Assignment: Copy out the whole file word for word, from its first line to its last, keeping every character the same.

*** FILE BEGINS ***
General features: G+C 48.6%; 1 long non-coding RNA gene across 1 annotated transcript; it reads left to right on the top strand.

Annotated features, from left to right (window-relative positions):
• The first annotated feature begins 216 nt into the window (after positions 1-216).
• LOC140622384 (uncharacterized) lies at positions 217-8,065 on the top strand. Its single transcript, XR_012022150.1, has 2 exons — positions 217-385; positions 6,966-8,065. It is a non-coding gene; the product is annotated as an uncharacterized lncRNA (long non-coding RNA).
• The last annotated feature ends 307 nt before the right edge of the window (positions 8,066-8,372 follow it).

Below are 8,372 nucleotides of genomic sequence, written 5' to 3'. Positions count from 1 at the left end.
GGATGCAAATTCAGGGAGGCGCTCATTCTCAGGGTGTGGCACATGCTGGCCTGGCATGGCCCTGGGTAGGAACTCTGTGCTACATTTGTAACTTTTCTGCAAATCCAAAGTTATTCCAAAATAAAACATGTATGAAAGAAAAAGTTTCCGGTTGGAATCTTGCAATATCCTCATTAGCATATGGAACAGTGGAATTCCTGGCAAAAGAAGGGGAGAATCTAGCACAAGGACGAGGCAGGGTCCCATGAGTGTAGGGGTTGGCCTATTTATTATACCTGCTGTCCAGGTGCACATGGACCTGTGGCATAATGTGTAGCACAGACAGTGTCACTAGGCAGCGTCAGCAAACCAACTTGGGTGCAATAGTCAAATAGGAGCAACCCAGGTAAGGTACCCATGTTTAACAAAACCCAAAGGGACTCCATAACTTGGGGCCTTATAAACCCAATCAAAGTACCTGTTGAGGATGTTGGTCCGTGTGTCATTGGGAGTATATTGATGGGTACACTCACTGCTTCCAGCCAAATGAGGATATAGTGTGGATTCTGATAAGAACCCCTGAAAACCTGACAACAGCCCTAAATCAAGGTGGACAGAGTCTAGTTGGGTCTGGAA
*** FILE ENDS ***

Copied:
General features: G+C 48.6%; 1 long non-coding RNA gene across 1 annotated transcript; it reads left to right on the top strand.

Annotated features, from left to right (window-relative positions):
• The first annotated feature begins 216 nt into the window (after positions 1-216).
• LOC140622384 (uncharacterized) lies at positions 217-8,065 on the top strand. Its single transcript, XR_012022150.1, has 2 exons — positions 217-385; positions 6,966-8,065. It is a non-coding gene; the product is annotated as an uncharacterized lncRNA (long non-coding RNA).
• The last annotated feature ends 307 nt before the right edge of the window (positions 8,066-8,372 follow it).

Below are 8,372 nucleotides of genomic sequence, written 5' to 3'. Positions count from 1 at the left end.
GGATGCAAATTCAGGGAGGCGCTCATTCTCAGGGTGTGGCACATGCTGGCCTGGCATGGCCCTGGGTAGGAACTCTGTGCTACATTTGTAACTTTTCTGCAAATCCAAAGTTATTCCAAAATAAAACATGTATGAAAGAAAAAGTTTCCGGTTGGAATCTTGCAATATCCTCATTAGCATATGGAACAGTGGAATTCCTGGCAAAAGAAGGGGAGAATCTAGCACAAGGACGAGGCAGGGTCCCATGAGTGTAGGGGTTGGCCTATTTATTATACCTGCTGTCCAGGTGCACATGGACCTGTGGCATAATGTGTAGCACAGACAGTGTCACTAGGCAGCGTCAGCAAACCAACTTGGGTGCAATAGTCAAATAGGAGCAACCCAGGTAAGGTACCCATGTTTAACAAAACCCAAAGGGACTCCATAACTTGGGGCCTTATAAACCCAATCAAAGTACCTGTTGAGGATGTTGGTCCGTGTGTCATTGGGAGTATATTGATGGGTACACTCACTGCTTCCAGCCAAATGAGGATATAGTGTGGATTCTGATAAGAACCCCTGAAAACCTGACAACAGCCCTAAATCAAGGTGGACAGAGTCTAGTTGGGTCTGGAA